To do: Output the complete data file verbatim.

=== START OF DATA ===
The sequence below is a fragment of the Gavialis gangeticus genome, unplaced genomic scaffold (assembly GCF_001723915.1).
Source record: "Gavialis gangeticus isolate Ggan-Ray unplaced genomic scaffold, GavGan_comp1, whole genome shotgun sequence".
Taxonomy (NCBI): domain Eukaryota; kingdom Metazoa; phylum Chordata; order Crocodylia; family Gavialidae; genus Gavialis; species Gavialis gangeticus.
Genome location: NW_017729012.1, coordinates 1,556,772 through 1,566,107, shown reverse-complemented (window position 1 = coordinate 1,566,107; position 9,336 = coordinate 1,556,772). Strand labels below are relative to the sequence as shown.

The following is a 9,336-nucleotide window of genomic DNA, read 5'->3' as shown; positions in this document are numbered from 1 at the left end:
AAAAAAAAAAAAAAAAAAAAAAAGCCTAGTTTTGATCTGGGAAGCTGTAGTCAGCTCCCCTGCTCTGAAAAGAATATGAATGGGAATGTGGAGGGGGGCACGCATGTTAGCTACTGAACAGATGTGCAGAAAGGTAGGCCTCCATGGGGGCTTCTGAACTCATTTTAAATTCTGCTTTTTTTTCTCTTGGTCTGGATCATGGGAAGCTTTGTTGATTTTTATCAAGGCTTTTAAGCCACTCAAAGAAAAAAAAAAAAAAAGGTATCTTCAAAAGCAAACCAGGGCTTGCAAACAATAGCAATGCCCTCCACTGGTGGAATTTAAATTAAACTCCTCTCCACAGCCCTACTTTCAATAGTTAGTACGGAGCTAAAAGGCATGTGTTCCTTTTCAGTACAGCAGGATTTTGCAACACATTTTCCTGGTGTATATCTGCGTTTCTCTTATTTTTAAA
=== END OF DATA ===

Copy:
The sequence below is a fragment of the Gavialis gangeticus genome, unplaced genomic scaffold (assembly GCF_001723915.1).
Source record: "Gavialis gangeticus isolate Ggan-Ray unplaced genomic scaffold, GavGan_comp1, whole genome shotgun sequence".
Taxonomy (NCBI): domain Eukaryota; kingdom Metazoa; phylum Chordata; order Crocodylia; family Gavialidae; genus Gavialis; species Gavialis gangeticus.
Genome location: NW_017729012.1, coordinates 1,556,772 through 1,566,107, shown reverse-complemented (window position 1 = coordinate 1,566,107; position 9,336 = coordinate 1,556,772). Strand labels below are relative to the sequence as shown.

The following is a 9,336-nucleotide window of genomic DNA, read 5'->3' as shown; positions in this document are numbered from 1 at the left end:
AAAAAAAAAAAAAAAAAAAAAAAGCCTAGTTTTGATCTGGGAAGCTGTAGTCAGCTCCCCTGCTCTGAAAAGAATATGAATGGGAATGTGGAGGGGGGCACGCATGTTAGCTACTGAACAGATGTGCAGAAAGGTAGGCCTCCATGGGGGCTTCTGAACTCATTTTAAATTCTGCTTTTTTTTCTCTTGGTCTGGATCATGGGAAGCTTTGTTGATTTTTATCAAGGCTTTTAAGCCACTCAAAGAAAAAAAAAAAAAAAGGTATCTTCAAAAGCAAACCAGGGCTTGCAAACAATAGCAATGCCCTCCACTGGTGGAATTTAAATTAAACTCCTCTCCACAGCCCTACTTTCAATAGTTAGTACGGAGCTAAAAGGCATGTGTTCCTTTTCAGTACAGCAGGATTTTGCAACACATTTTCCTGGTGTATATCTGCGTTTCTCTTATTTTTAAA